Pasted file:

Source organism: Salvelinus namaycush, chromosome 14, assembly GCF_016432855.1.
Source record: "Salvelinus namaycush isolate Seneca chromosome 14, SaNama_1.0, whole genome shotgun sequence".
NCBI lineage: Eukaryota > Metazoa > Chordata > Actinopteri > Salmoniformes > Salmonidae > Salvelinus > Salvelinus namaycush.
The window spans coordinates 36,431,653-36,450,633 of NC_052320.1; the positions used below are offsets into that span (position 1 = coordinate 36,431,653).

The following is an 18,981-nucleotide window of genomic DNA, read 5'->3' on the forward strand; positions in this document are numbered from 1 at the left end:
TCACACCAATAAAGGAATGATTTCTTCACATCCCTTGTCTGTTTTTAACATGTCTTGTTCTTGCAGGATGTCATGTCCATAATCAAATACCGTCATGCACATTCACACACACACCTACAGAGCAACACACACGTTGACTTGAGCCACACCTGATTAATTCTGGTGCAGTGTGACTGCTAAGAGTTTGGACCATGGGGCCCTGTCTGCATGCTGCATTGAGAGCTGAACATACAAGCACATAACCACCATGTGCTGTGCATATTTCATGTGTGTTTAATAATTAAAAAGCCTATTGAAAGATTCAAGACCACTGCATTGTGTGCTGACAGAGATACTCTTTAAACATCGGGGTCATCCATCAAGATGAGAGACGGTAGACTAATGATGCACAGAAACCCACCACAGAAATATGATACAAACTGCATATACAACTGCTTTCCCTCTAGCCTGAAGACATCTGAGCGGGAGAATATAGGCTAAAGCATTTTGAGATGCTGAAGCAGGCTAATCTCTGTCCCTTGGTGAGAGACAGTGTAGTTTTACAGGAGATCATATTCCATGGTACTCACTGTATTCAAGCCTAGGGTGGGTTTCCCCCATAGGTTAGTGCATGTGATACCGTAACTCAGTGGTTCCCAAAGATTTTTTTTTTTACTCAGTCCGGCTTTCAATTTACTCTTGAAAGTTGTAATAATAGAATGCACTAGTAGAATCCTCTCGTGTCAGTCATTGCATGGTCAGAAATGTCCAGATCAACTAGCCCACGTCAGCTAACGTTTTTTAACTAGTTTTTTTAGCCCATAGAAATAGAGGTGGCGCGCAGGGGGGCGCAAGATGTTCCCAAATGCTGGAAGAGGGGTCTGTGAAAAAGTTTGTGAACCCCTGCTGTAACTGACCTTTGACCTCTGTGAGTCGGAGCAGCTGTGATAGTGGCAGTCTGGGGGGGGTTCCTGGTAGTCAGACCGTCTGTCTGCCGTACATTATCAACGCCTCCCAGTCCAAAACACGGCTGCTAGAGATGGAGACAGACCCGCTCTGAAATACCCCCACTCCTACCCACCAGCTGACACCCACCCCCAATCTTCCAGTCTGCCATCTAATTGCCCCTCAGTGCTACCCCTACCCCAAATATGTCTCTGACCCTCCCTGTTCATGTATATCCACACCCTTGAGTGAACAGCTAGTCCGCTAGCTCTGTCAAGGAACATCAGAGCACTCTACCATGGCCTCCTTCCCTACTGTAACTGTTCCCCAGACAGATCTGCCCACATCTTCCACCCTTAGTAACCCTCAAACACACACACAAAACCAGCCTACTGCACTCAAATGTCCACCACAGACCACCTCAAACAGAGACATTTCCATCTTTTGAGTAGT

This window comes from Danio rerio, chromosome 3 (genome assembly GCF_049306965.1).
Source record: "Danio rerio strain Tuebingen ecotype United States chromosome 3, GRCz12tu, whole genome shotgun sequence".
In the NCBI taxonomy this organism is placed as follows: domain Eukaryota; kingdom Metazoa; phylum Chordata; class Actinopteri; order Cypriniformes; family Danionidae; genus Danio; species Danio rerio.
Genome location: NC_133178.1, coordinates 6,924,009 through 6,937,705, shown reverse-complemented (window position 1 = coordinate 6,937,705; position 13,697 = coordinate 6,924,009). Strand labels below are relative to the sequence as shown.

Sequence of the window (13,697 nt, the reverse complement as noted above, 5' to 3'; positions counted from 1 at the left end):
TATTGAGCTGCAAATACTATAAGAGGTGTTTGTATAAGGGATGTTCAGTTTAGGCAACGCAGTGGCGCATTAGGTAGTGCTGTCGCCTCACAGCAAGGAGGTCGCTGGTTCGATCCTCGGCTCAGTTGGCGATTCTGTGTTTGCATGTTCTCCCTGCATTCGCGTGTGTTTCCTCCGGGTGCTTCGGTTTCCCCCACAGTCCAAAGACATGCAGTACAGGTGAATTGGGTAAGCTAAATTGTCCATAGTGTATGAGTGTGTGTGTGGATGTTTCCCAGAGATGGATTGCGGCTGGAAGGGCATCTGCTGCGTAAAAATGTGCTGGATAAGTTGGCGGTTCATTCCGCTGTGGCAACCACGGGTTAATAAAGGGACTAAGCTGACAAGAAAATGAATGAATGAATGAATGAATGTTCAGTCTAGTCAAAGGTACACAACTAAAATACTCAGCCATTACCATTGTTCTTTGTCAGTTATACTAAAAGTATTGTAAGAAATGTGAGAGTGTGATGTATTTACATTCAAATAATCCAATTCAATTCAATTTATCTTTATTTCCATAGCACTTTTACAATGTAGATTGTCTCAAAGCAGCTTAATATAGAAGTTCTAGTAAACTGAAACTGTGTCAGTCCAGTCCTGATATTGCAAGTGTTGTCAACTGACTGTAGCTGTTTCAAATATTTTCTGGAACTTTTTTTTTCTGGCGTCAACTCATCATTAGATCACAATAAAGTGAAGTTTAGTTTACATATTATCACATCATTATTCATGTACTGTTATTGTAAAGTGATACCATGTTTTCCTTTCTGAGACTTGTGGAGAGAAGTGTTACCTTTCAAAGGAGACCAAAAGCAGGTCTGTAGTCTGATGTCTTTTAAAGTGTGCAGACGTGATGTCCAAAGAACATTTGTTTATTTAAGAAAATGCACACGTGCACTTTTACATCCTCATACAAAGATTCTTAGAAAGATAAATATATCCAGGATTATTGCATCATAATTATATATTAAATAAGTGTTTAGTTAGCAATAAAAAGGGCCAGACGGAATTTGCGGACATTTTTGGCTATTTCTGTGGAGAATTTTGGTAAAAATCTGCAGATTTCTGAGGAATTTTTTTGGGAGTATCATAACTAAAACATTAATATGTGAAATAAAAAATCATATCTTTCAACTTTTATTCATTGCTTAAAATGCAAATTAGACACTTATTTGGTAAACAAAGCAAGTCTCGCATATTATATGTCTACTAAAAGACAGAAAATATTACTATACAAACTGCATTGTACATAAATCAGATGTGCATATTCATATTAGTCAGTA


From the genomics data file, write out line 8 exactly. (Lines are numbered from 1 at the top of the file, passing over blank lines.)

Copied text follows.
Source record: "Danio rerio strain Tuebingen ecotype United States chromosome 3, GRCz12tu, whole genome shotgun sequence".